Groundhog Day celebrated on February 2. According to folklore, if it is cloudy when a groundhog emerges from its burrow on this day, then spring will come early. If it is sunny, the groundhog will see its shadow and retreat back into its burrow, meaning winter weather will continue another six weeks.
The Groundhog Day is also very popular in Canada and Wiarton Willy is the Groundhog that is used to predict the length of winter over there.
There has been a concerted effort in popularizing and commercializing the Groundhog Day across the United States. Chuck Wood is The Committee for the commercialization of Groundhog Day's official mascot. The movie "Groundhog Day," has played a key role in popularizing the schedule of Events in Punxsutawney, Pennsylvania, on and around February 2.
Of course, the division of the year into segments is common to many cultures. Our ancestors were more aware of the sun’s movements across the sky than we are, since their plantings and harvests depended on it. In the ancient Celtic calendar, the year is also divided into quarter days (equinoxes and solstices) and cross-quarter days on a great neopagan wheel of the year. Thus, just as February 2 is marked by the celebration of Candlemas by some Christians, such as the Roman Catholics, in contemporary paganism, this day is called Imbolc and is considered a traditional time for initiations.
What you might not know is that Groundhog Day is really an astronomical holiday. It’s an event that takes place in Earth’s orbit around the sun, as we move between the solstices and equinoxes. In other words, Groundhog Day falls more or less midway between the December solstice and the March equinox. Each cross-quarter day is actually a collection of dates, and various traditions celebrate various holidays at this time. Feb. 2 is the year’s first cross-quarter day.
Punxsutawney held its first Groundhog Day in the 1800s. The first official trek to Gobbler's Knob was made on February 2, 1887. So the story goes, Punxsutawney Phil was named after King Phillip. Prior to being called Phil, he was called Br'er Groundhog.
The trail of groundhog history actually leads back to Clymer H. Freas, city editor of the Punxsutawney Spirit newspaper. In 1887, he was inspired by a group of local hunters and gourmets who held a groundhog hunt followed by a picnic barbecue of, well, you know. Anyway, Freas thought it so much fun that he wrote up the group as the Punxsutawney Groundhog Club and went on to promote the Punxsutawney Groundhog as the official weather forecaster. As he embellished the story year after year, other newspapers picked it up and soon everyone looked to Punxsutawney Phil for the critical prediction of when spring would return to the nation.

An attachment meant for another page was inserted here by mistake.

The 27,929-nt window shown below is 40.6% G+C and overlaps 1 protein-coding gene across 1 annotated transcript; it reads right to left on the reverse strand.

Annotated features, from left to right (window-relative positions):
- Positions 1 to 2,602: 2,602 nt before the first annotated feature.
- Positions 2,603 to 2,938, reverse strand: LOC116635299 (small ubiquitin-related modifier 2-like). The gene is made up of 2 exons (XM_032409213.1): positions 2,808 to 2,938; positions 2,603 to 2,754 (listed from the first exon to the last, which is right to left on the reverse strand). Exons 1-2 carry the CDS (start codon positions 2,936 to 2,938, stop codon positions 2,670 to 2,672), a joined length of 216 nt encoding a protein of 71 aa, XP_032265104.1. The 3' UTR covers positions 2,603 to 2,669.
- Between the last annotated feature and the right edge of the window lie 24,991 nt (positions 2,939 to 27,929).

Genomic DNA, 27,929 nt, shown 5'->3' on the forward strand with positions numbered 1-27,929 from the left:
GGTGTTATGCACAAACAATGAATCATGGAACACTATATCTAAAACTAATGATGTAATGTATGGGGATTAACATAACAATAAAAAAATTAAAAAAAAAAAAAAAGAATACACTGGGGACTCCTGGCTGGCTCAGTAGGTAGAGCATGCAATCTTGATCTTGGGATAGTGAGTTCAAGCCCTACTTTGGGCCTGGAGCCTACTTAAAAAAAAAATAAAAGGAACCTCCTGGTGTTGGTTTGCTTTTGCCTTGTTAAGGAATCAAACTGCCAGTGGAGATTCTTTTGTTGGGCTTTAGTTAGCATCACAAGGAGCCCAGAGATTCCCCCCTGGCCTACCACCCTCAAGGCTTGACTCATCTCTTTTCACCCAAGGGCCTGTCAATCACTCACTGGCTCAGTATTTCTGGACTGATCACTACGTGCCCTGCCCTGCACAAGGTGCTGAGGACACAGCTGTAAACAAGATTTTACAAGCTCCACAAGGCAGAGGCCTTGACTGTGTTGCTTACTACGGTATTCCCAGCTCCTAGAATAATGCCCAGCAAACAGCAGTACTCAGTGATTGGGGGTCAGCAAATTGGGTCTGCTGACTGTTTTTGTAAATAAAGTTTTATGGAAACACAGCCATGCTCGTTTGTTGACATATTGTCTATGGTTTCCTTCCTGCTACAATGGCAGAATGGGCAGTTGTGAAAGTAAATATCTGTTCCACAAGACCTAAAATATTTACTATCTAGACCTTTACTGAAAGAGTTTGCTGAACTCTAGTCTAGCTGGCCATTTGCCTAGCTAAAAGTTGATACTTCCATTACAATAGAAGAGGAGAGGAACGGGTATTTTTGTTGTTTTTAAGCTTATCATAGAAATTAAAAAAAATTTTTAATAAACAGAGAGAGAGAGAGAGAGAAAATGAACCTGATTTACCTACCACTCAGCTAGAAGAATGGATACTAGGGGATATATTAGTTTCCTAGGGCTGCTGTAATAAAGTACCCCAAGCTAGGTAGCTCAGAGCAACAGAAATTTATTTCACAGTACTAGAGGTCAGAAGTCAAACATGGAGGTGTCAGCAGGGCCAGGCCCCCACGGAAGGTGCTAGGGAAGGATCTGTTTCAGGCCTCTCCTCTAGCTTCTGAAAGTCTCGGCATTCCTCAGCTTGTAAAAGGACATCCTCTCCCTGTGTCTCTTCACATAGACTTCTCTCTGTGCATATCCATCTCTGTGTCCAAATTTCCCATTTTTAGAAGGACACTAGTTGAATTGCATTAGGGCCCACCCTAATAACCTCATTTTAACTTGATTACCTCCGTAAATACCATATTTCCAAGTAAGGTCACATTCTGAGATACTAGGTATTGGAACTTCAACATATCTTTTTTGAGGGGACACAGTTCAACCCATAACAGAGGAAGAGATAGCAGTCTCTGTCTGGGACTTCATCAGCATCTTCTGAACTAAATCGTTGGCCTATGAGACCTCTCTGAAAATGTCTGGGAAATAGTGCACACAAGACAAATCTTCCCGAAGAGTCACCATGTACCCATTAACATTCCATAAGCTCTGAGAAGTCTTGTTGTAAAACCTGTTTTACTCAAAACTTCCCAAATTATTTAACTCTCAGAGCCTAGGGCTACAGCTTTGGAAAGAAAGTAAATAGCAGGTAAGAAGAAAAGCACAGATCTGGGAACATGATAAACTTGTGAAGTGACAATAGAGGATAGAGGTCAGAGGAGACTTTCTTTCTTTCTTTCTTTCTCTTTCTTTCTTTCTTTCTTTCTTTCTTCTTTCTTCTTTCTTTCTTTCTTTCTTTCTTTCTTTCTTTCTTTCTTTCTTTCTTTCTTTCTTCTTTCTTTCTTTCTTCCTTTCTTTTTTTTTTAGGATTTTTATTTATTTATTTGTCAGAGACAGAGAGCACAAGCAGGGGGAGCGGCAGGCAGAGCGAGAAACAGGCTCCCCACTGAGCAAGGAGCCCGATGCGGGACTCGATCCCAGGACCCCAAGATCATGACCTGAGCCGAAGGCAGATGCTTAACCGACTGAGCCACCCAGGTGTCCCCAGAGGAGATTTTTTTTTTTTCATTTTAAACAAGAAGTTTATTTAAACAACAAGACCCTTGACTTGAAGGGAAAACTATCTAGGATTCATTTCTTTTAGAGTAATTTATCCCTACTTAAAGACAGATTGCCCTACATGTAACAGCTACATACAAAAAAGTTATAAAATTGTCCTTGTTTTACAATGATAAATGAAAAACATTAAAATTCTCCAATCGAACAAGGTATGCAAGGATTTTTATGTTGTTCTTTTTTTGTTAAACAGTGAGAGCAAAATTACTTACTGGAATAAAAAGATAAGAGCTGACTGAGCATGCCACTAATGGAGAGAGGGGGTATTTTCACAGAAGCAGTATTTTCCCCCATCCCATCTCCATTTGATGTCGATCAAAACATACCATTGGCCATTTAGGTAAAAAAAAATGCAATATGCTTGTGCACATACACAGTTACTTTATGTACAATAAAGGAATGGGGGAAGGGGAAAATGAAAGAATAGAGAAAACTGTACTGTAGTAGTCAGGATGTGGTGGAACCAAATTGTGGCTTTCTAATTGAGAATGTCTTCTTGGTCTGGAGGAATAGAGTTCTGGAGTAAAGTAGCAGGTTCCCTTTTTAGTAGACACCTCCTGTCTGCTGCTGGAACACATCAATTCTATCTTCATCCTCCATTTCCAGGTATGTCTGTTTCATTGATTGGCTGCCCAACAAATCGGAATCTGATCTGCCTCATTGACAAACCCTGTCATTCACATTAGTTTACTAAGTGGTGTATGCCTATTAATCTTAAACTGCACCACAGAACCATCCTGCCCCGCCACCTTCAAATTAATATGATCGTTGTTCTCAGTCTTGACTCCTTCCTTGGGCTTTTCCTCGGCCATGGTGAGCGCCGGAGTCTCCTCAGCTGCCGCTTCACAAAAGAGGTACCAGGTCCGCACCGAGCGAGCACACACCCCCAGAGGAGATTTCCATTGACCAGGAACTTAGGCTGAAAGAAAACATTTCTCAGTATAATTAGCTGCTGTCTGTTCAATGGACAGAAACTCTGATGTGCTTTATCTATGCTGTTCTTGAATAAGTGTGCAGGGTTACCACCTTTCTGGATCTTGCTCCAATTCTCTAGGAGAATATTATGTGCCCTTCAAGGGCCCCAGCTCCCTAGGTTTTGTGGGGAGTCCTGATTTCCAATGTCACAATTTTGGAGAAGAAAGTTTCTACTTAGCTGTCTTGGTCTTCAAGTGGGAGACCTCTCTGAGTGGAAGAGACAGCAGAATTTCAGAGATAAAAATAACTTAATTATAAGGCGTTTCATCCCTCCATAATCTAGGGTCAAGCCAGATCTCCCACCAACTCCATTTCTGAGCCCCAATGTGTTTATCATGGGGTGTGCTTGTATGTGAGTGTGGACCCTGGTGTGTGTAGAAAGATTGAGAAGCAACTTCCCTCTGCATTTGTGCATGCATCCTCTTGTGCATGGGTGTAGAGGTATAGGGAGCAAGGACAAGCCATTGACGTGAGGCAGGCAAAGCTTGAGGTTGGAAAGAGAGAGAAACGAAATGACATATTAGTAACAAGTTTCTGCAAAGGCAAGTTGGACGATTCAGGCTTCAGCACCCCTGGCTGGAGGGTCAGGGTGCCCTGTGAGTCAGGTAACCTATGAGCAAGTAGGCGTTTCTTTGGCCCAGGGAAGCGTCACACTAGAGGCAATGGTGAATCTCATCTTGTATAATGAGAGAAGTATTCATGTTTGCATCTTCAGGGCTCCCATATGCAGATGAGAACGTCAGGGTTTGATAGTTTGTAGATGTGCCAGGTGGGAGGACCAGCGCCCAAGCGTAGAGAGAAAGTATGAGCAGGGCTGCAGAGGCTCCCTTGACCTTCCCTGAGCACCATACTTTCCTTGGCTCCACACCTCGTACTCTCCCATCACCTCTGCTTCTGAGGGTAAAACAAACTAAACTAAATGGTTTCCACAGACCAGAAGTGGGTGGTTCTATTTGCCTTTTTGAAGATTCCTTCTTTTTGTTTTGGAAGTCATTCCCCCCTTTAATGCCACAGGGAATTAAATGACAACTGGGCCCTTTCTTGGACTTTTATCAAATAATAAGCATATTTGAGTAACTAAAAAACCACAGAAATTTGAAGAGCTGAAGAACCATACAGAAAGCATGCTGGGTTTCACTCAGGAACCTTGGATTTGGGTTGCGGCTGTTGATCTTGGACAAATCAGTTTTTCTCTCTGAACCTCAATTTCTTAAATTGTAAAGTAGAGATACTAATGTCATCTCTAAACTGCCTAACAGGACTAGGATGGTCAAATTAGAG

Also celebrated on February 2, the was used to commemorate the Purification of the Virgin Mary. Candles for sacred uses were blessed on this day. Gradually the traditions at this Candlemas came to associate with them different folklores.
Thousands of years ago when animalism and nature worship were prevalent, people in the area of Europe now known as Germany believed that the badger had the power to predict the coming of spring. They watched the badger to know when to plant their crops. By the time the first German immigrants settled in Pennsylvania they probably understood that this was not true but the tradition continued.
Unfortunately there were not many badgers in Pennsylvania so the groundhog substituted the badger. Tradition has it that if the groundhog will sees its shadow on February 2 it will be frightened by it and will return to its burrow, indicating that there will be six more weeks of winter. If it does not see its shadow, then spring is on the way.
Groundhog Day has its origins in an ancient celebration of a point mid-way between the Winter Solstice and the Spring Equinox. Superstition has it that fair weather was seen as forbearance of a stormy and cold second half to winter. The early Christians in Europe established the custom of Candlemas Day, when the clergy would bless candles and people would light them in each window of their homes to ward off the darkness of mid-winter.
Groundhog Day is a popular observance in many parts of the United States. Although some states have in some cases adopted their own groundhogs, the official groundhog, Punxsutawney Phil, lives at Gobbler’s Knob near Punxsutawney, Pennsylvania. The town has attracted thousands of visitors over the years to experience various Groundhog Day events and activities on February 2. Many weather researchers questioned the groundhog’s accuracy in predicting the weather but some of the groundhog’s fans may not agree.